I spent a year teaching at MSU-Billings. That campus was quite the lively place for wildlife.
The Billings Canal that runs through campus is a haven for waterfowl. Mule deer are also frequent visitors. There are more than a few muleys making a living in that part of town. We’re not talking Helena or Cody, Wyo., levels of urban deer, but it’s common to see them stotting off toward the rimrocks on the north side of town.
The most common semi-wild species on the MSUB campus, at least when I was there, were turkeys. Flocks that range across campus look like wild turkeys, but I learned this week the birds are actually feral crosses between Merriam’s and domestic birds.
I learned that because those birds are in the news. Unfortunately, several dead turkeys were found in the neighborhood west of the campus. A resident found one dead in his yard and assumed it had been hit by a car. When he found another, he alerted Montana Fish, Wildlife and Parks.
FWP game wardens searched the neighborhood and found seven more. Three were sent to the lab for testing, and it turned out the turkeys had died from avian influenza.
The Centers for Disease Control announced in January a confirmed case of avian flu in a wild American wigeon in South Carolina. It was the first case of the virus in wild birds in the United States since 2016.
Avian flu has been detected in wild birds in Colorado, Wyoming and Montana. The cases include snow and Canada geese. In Wyoming a turkey vulture succumbed to the disease. The flu doesn’t appear to be widely fatal in wild birds, but wild birds can spread it to domestic flocks. With the spring waterfowl migration underway, that seems to be what’s happening.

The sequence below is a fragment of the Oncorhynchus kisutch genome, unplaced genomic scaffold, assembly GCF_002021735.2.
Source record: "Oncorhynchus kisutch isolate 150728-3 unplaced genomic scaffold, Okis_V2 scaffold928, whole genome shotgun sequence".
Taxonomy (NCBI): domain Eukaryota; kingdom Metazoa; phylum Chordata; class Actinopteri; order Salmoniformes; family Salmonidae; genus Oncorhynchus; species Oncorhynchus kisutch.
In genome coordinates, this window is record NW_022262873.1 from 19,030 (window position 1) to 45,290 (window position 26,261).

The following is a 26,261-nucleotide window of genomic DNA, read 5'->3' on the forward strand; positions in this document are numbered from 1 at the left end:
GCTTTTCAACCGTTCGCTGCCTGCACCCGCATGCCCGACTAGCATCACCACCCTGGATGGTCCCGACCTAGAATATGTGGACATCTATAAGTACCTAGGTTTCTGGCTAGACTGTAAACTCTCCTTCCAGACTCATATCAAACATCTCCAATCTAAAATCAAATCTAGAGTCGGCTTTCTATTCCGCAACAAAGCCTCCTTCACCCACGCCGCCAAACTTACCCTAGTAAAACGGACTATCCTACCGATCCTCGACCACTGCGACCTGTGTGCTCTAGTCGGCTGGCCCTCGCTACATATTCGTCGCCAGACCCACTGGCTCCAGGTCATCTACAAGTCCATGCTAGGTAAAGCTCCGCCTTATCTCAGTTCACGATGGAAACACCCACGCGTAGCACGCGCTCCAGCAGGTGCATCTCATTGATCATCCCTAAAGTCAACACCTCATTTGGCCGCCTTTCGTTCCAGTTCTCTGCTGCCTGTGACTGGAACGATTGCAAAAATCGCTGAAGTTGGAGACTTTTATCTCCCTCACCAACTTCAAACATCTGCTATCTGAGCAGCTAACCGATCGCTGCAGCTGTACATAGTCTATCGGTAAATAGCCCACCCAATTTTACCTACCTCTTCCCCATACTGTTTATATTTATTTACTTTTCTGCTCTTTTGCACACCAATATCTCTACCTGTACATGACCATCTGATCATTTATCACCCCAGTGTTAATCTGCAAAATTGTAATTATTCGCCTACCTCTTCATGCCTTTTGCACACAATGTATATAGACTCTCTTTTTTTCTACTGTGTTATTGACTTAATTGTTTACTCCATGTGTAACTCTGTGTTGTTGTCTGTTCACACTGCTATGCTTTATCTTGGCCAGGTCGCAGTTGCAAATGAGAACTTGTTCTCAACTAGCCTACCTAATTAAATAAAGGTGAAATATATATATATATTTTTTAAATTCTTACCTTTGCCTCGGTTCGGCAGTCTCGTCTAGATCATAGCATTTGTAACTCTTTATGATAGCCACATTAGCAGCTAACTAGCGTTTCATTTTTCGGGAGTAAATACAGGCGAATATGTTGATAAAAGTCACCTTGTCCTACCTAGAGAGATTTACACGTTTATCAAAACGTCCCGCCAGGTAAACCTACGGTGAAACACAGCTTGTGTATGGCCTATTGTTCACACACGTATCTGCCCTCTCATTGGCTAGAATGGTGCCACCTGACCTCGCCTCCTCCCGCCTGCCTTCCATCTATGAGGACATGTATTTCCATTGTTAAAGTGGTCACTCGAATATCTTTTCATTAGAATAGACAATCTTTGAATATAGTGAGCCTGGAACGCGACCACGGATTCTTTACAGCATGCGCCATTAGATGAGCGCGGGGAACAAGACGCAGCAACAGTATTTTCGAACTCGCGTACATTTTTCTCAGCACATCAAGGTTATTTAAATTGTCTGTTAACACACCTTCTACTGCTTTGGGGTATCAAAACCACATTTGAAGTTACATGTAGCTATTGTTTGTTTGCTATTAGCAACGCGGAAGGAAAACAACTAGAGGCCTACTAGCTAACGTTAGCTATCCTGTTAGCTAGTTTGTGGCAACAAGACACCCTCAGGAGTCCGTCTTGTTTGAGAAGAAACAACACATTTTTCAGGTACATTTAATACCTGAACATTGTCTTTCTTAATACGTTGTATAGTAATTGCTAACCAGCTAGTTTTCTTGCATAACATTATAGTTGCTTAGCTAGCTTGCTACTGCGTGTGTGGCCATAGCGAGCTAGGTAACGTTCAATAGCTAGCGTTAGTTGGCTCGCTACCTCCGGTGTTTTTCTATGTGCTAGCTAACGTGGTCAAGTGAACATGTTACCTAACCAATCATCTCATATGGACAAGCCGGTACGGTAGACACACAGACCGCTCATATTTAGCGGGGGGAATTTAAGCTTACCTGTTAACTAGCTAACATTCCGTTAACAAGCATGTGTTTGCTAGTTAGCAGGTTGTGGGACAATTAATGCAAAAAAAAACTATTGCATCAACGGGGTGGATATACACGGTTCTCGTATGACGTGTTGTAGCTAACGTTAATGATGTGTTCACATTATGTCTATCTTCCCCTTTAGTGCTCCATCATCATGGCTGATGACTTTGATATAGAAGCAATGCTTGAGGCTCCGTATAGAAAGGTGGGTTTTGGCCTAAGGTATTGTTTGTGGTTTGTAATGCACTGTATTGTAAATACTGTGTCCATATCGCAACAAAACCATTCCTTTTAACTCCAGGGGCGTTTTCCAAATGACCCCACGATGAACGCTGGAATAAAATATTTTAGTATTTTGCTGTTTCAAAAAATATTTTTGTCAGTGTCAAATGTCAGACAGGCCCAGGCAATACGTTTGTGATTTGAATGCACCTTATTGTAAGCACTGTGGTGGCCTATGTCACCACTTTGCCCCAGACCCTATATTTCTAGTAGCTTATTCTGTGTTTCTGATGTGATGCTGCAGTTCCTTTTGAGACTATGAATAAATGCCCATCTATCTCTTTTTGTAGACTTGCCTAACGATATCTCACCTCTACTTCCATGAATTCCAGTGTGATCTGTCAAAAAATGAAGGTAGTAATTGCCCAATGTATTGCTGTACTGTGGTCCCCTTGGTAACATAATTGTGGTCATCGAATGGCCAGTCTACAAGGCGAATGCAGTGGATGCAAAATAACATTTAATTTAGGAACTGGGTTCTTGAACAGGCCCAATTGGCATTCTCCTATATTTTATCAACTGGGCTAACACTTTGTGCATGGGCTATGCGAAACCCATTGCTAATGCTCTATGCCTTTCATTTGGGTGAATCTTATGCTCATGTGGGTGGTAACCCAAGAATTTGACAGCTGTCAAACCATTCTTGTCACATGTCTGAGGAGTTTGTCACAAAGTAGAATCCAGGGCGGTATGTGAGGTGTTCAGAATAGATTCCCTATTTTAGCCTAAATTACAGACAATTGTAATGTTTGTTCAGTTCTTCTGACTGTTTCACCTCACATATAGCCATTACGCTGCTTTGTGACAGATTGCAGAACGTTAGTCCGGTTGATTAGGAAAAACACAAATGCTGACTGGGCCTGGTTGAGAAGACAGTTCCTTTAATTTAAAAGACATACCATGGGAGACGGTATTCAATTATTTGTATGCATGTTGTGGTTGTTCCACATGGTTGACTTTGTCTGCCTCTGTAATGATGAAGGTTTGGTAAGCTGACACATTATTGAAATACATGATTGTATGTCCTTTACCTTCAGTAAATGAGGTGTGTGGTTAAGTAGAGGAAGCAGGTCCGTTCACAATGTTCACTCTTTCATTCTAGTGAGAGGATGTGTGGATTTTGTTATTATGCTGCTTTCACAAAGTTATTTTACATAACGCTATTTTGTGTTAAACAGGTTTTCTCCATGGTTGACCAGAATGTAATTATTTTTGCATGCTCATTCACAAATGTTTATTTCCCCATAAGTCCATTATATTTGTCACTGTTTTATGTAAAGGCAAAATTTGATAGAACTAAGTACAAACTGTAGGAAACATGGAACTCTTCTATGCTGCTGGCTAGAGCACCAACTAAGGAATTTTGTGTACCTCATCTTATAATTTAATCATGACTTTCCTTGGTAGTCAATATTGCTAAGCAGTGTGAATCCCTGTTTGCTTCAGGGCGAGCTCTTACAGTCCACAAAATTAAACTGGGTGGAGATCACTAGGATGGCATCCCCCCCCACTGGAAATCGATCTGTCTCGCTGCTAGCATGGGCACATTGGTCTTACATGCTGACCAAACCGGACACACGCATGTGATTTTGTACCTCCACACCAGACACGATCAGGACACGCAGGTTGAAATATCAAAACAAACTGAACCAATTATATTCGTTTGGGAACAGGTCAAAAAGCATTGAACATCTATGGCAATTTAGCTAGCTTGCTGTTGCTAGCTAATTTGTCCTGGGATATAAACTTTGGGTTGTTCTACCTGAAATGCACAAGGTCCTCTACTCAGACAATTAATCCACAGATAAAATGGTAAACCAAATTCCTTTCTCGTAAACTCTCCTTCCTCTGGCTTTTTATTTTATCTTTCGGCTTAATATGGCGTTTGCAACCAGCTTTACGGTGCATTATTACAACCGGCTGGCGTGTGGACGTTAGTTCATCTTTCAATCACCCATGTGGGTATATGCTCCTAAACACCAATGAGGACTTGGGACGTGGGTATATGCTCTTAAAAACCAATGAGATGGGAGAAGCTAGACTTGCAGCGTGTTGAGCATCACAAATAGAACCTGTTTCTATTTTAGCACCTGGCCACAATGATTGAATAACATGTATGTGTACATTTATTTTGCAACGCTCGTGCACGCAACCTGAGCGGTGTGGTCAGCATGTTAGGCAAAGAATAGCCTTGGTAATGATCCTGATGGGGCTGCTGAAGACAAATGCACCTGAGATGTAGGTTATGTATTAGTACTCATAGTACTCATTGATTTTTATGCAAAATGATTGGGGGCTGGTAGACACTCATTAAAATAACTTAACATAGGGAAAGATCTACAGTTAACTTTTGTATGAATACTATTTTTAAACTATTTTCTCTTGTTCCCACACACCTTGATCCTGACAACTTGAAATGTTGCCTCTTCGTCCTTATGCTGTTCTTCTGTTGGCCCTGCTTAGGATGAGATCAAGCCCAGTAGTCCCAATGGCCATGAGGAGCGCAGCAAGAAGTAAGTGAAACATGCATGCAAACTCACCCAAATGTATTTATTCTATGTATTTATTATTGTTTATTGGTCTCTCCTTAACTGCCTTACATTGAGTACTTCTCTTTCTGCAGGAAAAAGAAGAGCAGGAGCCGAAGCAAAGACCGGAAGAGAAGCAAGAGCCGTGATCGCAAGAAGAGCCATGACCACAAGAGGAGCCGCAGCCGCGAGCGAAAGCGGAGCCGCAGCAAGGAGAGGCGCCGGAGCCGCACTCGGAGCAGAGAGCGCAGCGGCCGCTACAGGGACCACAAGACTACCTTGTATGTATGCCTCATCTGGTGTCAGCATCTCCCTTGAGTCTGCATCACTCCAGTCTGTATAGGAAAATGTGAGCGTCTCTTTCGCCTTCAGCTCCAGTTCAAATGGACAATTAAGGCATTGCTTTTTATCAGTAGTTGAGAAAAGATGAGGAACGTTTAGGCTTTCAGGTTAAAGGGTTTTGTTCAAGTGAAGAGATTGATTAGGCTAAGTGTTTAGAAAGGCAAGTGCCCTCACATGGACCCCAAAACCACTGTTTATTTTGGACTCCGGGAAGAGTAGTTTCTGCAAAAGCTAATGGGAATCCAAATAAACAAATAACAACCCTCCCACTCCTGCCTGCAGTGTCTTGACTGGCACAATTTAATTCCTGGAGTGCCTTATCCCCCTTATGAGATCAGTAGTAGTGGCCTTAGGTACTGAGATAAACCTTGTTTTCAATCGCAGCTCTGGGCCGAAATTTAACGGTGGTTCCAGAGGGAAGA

Unfortunately, more than 40 species of wild birds have been confirmed infected with the disease. Most of the cases are confined to waterfowl, birds that prey on waterfowl, or in the case of that turkey vulture, birds that scavenge dead waterfowl.
The presence of the disease in wild turkeys means spring hunters should be extra careful. It’s unclear if the disease can be spread from wild bird to a hunter dressing out a carcass. In the absence of definitive evidence it is transmissible, hunters are advised to avoid killing any birds that appear weak or sickly. And hunters should probably break out their leftover PPE in case they do fill their tag. Wearing an N95 mask and protective gloves, and well as washing up carefully after dressing out a bird, are precautions worth taking, just to be safe.
The disease has spread from domestic fowl to humans who have worked closely with domestic flocks. A nasal swab from one man in Colorado tested positive for avian flu, but it’s unclear if he was actually infected. He is being treated with antivirals and seems largely asymptomatic, according to a story in The Denver Post.
The case is connected to a commercial poultry operation in Colorado. That flock has been destroyed.
The avian flu is deadly to domestic flocks. In March, an egg factory in Iowa killed 5.3 million laying hens in response to an outbreak. The case drew international attention because many of the birds were killed by shutting off ventilation to the barns that housed the chickens, and allowing the temperature to rise above 104 degrees, which is lethal to the birds.
It sounds like a horrible way to go.
The disease could threaten Montana’s egg producing industry. Many of those producers are on Hutterite colonies and supply eggs to the popular brand, Wilcox, as well as Costco.
I hope this avian bird flu epidemic doesn’t result in mass casualties in wild birds, or domestic flocks for that matter. I’m fond of those semi-wild college turkeys.
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